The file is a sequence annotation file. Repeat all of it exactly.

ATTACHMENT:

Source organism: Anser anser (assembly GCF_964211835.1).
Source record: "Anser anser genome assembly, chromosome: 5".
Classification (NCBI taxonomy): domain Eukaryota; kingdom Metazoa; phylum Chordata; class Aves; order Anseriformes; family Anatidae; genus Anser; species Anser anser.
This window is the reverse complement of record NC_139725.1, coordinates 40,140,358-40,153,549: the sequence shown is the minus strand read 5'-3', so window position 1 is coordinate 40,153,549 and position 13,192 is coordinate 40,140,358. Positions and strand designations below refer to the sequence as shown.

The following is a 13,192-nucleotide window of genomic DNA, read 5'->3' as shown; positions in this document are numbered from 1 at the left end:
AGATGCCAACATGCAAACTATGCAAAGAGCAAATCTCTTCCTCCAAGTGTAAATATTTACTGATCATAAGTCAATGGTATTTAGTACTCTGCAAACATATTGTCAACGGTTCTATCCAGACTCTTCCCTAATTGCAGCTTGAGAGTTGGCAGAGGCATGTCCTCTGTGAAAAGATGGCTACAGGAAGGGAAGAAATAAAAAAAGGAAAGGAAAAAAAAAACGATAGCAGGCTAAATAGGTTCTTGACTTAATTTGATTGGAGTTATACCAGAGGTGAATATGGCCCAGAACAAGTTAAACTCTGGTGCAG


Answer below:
Source organism: Anser anser (assembly GCF_964211835.1).
Source record: "Anser anser genome assembly, chromosome: 5".
Classification (NCBI taxonomy): domain Eukaryota; kingdom Metazoa; phylum Chordata; class Aves; order Anseriformes; family Anatidae; genus Anser; species Anser anser.
This window is the reverse complement of record NC_139725.1, coordinates 40,140,358-40,153,549: the sequence shown is the minus strand read 5'-3', so window position 1 is coordinate 40,153,549 and position 13,192 is coordinate 40,140,358. Positions and strand designations below refer to the sequence as shown.

The following is a 13,192-nucleotide window of genomic DNA, read 5'->3' as shown; positions in this document are numbered from 1 at the left end:
AGATGCCAACATGCAAACTATGCAAAGAGCAAATCTCTTCCTCCAAGTGTAAATATTTACTGATCATAAGTCAATGGTATTTAGTACTCTGCAAACATATTGTCAACGGTTCTATCCAGACTCTTCCCTAATTGCAGCTTGAGAGTTGGCAGAGGCATGTCCTCTGTGAAAAGATGGCTACAGGAAGGGAAGAAATAAAAAAAGGAAAGGAAAAAAAAAACGATAGCAGGCTAAATAGGTTCTTGACTTAATTTGATTGGAGTTATACCAGAGGTGAATATGGCCCAGAACAAGTTAAACTCTGGTGCAG